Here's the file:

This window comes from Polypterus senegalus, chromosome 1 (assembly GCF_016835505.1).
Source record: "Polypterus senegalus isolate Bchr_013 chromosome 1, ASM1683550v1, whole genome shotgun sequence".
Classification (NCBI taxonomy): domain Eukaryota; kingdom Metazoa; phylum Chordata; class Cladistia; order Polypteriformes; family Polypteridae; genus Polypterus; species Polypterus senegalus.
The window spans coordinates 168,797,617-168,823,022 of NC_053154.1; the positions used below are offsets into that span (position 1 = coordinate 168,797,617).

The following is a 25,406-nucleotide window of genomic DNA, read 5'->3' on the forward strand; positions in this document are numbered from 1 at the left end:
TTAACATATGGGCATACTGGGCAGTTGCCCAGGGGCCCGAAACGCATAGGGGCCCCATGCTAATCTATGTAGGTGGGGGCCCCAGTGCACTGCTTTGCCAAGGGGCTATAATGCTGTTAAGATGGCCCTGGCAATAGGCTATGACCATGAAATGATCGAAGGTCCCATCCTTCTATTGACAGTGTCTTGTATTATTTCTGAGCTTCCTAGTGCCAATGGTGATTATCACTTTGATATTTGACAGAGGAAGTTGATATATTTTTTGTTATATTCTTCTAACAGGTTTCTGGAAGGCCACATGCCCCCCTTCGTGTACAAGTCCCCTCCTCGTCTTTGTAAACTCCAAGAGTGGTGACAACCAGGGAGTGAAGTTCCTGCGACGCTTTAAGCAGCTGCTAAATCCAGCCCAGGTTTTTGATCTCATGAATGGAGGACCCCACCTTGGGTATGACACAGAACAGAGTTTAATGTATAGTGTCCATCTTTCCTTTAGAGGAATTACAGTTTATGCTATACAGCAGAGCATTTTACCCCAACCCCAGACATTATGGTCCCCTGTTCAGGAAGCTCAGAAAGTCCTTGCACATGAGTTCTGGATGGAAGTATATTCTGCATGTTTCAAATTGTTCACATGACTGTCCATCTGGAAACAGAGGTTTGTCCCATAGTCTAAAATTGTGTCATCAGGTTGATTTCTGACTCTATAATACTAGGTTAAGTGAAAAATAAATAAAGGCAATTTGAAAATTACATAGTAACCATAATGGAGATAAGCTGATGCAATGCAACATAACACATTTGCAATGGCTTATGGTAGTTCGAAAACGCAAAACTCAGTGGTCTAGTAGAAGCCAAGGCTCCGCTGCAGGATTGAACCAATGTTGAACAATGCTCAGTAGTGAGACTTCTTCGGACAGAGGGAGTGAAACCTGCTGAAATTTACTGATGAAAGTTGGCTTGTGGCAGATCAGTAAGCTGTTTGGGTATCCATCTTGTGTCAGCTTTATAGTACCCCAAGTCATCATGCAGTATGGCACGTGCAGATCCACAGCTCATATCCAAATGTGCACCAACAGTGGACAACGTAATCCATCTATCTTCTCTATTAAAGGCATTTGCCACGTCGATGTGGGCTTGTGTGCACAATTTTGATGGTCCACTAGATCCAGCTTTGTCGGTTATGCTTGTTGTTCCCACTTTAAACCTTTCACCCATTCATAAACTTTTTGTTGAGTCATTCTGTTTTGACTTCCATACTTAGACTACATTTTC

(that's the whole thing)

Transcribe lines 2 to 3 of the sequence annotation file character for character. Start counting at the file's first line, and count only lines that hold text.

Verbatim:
Source record: "Polypterus senegalus isolate Bchr_013 chromosome 1, ASM1683550v1, whole genome shotgun sequence".
Classification (NCBI taxonomy): domain Eukaryota; kingdom Metazoa; phylum Chordata; class Cladistia; order Polypteriformes; family Polypteridae; genus Polypterus; species Polypterus senegalus.